Dr Sakrabani obtained a BSc (Hons) degree in Chemistry from the National University of Malaysia in 1998. He was then awarded the prestigious British High Commissioner’s Chevening Award to pursue MSc in Environmental Pollution Control at University of Leeds, UK in 1999. He then spent a year in the wastewater industry to gain some work experience and then obtained a scholarship to pursue his PhD at University of Bradford, UK which he completed in 2004.
Dr Sakrabani has more than 15 years of experience in determining nutrient dynamics in soils associated with application of organic amendments such as compost, manure, slurry, sewage sludge, biochar and digestates. His work explores the resource efficiency and reliability of organic amendments as alternative sources of fertilisers to reduce demand on inorganic fertilisers. His work explores the use of new approaches where prediction of nutrient release from organic amendments can be exploited in order to maximise resource efficiency and promote sustainable intensification of agriculture. As a chemist his expertise also lies in the fate and transport of heavy metals and micropollutants that may be present in organic amendments when applied to soils and how this can influence efficacy of soil microbes to mineralise nutrients that are locked up. He has a good track record being involved in projects on biosolids application to land in relation to its use as alternative phosphorus fertiliser. His recent work funded by Natural Environment Research Council (NERC) has resulted in the Phosphate Acceptance Map. He has published in over 40 peer reviewed journals and is currently the Associate Editor of Soil Use and Management. He is a member of the Nutrient Technical Expert Advisory Group, Livestock Environmental Assessment and Performance Partnership, Food and Agricultural Organisation, United Nations, Rome. He also sits within the Struvite, Biochar, Ash sub-group of the EU Commission Expert Group on Fertilisers. His work related to sanitation is linked to valorisation of faecal sludge into fertilisers in Madagascar, Kenya and Haiti. He is currently being considered to be part of the UN Global Partnership in Nutrient Management.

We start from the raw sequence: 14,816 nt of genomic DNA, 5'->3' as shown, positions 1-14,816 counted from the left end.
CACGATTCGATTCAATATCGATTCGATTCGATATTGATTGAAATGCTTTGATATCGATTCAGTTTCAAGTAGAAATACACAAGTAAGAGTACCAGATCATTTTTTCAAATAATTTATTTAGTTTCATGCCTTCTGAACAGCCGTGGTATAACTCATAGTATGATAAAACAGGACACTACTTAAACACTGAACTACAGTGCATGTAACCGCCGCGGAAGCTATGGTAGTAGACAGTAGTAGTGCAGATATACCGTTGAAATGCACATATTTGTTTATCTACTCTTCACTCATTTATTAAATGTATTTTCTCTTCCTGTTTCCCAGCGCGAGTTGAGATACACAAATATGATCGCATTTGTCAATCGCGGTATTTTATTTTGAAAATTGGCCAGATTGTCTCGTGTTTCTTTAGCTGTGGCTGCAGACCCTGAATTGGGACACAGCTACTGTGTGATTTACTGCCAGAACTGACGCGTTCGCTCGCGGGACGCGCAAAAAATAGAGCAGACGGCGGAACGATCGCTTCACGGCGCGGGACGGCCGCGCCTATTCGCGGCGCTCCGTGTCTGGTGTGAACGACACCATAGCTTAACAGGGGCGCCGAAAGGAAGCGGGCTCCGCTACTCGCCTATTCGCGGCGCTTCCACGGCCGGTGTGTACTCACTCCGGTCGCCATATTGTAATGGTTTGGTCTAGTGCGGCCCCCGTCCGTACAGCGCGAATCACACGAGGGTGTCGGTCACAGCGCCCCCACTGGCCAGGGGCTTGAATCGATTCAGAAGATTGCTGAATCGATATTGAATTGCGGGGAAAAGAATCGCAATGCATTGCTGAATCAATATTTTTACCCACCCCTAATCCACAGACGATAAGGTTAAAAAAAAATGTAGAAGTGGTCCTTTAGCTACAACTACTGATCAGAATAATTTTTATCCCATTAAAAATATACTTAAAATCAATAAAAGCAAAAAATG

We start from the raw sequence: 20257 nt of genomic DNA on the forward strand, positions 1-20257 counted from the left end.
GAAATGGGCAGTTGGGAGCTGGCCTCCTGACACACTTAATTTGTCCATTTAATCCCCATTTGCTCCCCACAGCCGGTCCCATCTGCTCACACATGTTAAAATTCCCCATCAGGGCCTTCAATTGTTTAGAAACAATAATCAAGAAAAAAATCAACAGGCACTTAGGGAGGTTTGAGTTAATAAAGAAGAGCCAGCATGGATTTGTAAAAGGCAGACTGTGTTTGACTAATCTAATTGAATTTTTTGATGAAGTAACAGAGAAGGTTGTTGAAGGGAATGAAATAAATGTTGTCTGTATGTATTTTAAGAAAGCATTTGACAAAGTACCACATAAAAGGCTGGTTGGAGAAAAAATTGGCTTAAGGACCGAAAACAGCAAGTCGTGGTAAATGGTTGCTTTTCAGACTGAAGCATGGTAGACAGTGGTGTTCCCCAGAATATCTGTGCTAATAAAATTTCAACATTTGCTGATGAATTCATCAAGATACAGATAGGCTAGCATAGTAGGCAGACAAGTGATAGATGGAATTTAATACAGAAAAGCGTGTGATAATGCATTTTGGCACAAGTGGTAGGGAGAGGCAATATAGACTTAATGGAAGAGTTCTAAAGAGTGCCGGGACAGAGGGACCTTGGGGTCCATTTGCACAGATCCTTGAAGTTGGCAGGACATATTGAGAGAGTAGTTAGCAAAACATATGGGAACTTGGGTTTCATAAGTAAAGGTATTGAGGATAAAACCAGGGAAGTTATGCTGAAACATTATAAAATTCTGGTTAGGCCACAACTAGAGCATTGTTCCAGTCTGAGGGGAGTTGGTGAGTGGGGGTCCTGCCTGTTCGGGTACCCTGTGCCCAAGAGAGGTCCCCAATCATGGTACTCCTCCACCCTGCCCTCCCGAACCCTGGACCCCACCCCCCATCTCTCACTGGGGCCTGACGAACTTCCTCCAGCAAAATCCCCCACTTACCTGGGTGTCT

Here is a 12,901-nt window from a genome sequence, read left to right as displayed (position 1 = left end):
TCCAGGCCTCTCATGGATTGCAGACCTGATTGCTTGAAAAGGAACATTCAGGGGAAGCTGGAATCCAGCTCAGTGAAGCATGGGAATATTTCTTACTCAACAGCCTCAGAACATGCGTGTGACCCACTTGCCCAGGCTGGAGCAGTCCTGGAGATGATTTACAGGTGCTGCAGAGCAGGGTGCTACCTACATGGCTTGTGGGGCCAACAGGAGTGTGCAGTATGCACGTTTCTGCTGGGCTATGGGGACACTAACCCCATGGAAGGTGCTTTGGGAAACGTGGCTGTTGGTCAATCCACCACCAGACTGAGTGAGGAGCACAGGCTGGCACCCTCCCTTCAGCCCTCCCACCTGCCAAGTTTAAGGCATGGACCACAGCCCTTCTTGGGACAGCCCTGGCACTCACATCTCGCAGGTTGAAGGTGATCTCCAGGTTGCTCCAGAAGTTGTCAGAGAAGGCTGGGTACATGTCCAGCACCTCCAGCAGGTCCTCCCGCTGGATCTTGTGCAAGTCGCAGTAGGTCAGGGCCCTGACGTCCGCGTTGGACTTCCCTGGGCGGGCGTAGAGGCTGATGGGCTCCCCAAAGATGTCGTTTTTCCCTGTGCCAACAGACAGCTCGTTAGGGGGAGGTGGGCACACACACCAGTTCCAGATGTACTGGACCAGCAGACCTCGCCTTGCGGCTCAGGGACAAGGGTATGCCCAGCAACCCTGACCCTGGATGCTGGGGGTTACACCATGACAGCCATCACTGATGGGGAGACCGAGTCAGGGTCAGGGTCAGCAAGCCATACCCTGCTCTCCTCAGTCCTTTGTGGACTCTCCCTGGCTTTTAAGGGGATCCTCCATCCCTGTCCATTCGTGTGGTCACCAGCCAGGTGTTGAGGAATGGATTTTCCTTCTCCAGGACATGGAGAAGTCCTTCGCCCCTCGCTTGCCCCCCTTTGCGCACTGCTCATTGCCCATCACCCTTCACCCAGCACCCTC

His research interest extends to developing countries and has been engaging with researchers in Malawi, Pakistan, Madagascar, South India and Malaysia.